In the experimental documentary “Witches of the East”, the women of the 1964 Japanese Olympic volleyball team recall their lightning rise to gold medal glory. The former champions ironically and modestly tell their own stories in new interviews, while the film uses chic archive footage to set up a mythical revision of their triumphs.

The team members met while working at a textile factory in Kaizuka, Japan, where they were known as Nichibo Kaizuka, after the company name and the city name. . To their European competitors, they were known by the racist nickname of Oriental Witches. Some viewers joked that their skills were the result of magic, but the film shows that their ability of course came from meticulous practice. The players somersaulted, dived and jumped for the ball, and their efforts were filmed by the Japanese Olympic Committee in 1964. These footage have now been recycled into this documentary.

In these remarkable archival recordings, the young faces of the team shine in bright green, red or white uniforms, and they show themselves as precise in the field as they are at the factory. When director Julien Faraut begins piecing together the footage of the team’s practices with shots from a 1984 animated series they inspired, the cuts from actual events to the illustrations seem transparent.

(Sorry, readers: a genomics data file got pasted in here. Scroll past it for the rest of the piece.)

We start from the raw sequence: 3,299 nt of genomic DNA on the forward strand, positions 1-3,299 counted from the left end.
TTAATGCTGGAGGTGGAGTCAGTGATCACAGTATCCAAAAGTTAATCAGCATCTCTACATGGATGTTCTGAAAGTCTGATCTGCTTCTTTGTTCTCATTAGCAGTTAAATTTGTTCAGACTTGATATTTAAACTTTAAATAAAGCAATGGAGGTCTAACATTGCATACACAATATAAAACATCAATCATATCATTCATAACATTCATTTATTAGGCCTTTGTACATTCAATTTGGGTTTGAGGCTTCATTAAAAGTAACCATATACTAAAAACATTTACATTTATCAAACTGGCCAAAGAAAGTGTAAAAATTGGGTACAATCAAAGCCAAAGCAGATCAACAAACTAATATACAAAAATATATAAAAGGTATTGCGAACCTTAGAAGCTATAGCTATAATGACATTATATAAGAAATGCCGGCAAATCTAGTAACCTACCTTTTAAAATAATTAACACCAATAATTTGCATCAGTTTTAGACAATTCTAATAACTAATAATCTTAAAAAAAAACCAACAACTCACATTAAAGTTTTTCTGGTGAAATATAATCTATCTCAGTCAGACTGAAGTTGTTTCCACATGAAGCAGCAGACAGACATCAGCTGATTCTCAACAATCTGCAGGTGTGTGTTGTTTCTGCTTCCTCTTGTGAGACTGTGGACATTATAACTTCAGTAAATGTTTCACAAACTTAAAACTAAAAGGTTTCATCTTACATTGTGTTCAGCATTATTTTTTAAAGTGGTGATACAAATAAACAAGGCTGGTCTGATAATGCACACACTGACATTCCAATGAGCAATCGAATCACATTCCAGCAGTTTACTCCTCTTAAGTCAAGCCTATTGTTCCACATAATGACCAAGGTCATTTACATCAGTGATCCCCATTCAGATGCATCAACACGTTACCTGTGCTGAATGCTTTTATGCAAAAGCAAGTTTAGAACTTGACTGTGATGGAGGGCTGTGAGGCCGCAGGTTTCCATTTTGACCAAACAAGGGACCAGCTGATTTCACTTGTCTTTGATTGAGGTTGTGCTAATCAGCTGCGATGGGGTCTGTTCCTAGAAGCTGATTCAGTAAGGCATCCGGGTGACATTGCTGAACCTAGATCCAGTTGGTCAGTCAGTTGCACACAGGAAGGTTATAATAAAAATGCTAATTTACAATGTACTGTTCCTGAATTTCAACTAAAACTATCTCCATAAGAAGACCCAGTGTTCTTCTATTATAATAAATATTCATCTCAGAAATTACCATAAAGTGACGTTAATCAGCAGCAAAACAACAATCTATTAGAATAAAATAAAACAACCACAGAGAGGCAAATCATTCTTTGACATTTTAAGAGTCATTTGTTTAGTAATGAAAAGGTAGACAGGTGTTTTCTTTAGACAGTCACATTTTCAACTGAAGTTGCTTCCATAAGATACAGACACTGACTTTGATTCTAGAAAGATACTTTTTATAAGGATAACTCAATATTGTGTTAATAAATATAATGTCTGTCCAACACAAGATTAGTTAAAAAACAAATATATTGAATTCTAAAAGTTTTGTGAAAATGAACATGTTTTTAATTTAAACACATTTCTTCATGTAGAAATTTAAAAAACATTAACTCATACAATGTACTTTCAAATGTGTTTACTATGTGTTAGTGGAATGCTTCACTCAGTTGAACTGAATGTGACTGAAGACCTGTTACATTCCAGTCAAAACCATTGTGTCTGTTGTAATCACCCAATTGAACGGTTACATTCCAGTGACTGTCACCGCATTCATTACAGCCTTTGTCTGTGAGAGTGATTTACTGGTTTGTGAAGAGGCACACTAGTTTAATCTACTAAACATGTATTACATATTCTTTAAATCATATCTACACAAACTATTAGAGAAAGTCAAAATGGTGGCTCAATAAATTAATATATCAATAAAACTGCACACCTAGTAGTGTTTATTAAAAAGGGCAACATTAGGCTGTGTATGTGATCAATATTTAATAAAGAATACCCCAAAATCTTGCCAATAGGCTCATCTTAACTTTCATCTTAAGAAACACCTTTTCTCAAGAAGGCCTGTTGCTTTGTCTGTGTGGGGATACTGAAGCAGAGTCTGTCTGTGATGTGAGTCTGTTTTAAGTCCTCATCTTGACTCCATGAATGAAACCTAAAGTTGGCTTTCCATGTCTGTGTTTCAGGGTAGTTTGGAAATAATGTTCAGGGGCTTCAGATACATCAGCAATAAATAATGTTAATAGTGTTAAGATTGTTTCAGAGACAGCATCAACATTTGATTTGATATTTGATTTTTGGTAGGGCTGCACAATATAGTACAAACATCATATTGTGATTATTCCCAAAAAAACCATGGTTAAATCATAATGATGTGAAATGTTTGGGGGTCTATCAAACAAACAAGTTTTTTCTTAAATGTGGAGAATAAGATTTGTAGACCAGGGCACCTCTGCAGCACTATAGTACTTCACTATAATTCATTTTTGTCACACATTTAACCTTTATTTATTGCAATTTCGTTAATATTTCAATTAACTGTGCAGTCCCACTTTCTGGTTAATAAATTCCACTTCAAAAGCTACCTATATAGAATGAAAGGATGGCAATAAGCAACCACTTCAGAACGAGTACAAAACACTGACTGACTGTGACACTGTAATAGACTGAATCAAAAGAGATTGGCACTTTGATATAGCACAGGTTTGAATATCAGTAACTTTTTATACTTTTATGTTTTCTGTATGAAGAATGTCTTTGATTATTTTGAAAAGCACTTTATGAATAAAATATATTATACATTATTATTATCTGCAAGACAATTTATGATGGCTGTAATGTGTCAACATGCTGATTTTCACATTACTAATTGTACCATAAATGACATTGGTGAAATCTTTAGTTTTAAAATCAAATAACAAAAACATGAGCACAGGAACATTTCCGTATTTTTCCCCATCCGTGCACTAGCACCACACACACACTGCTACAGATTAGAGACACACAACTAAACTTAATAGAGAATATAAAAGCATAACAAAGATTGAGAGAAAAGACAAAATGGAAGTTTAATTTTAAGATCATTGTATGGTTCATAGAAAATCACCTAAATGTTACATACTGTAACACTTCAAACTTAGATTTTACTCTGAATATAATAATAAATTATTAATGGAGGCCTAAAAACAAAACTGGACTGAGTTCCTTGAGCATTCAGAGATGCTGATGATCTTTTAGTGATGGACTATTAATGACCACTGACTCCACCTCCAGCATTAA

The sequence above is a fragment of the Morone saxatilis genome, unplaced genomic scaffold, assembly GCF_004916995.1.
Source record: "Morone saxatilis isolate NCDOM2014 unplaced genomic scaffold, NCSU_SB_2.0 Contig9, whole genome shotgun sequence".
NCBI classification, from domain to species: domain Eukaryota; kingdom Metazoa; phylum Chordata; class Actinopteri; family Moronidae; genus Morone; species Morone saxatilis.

Faraut has filmed the members of Nichibo Kaizuka these days, but he wisely centers archival footage and animation in his film, building a collage from fragments of the past and present. The fixtures are set to a plugged-in electronic score, complemented by Portishead needle drops. If the team were ridiculed by their prejudiced (and defeated) enemies at the time of their success, this documentary elegantly restores the luster of legend, saving champions from having to explain their heroism in words.

Witches of the Orient
Unclassified. In Japanese, with subtitles. Duration: 1 hour 40 minutes. In theaters.


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